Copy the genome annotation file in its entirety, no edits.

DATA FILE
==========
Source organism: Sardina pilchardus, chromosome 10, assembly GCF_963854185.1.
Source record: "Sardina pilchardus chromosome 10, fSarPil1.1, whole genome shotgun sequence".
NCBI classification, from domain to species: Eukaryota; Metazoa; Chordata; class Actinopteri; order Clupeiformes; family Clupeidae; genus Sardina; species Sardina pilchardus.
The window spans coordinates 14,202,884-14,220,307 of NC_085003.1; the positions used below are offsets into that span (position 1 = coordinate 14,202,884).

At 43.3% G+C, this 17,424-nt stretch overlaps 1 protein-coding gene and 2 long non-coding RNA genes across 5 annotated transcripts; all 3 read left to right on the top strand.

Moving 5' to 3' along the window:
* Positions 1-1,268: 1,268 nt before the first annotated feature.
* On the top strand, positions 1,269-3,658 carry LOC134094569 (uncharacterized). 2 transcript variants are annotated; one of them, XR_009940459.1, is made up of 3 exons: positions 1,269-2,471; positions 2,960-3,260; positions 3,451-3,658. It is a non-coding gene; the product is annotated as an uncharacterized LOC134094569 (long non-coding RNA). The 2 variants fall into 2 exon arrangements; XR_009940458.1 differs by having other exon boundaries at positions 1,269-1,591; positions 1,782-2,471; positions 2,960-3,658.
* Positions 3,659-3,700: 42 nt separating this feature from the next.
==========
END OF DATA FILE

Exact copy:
Source organism: Sardina pilchardus, chromosome 10, assembly GCF_963854185.1.
Source record: "Sardina pilchardus chromosome 10, fSarPil1.1, whole genome shotgun sequence".
NCBI classification, from domain to species: Eukaryota; Metazoa; Chordata; class Actinopteri; order Clupeiformes; family Clupeidae; genus Sardina; species Sardina pilchardus.
The window spans coordinates 14,202,884-14,220,307 of NC_085003.1; the positions used below are offsets into that span (position 1 = coordinate 14,202,884).

At 43.3% G+C, this 17,424-nt stretch overlaps 1 protein-coding gene and 2 long non-coding RNA genes across 5 annotated transcripts; all 3 read left to right on the top strand.

Moving 5' to 3' along the window:
* Positions 1-1,268: 1,268 nt before the first annotated feature.
* On the top strand, positions 1,269-3,658 carry LOC134094569 (uncharacterized). 2 transcript variants are annotated; one of them, XR_009940459.1, is made up of 3 exons: positions 1,269-2,471; positions 2,960-3,260; positions 3,451-3,658. It is a non-coding gene; the product is annotated as an uncharacterized LOC134094569 (long non-coding RNA). The 2 variants fall into 2 exon arrangements; XR_009940458.1 differs by having other exon boundaries at positions 1,269-1,591; positions 1,782-2,471; positions 2,960-3,658.
* Positions 3,659-3,700: 42 nt separating this feature from the next.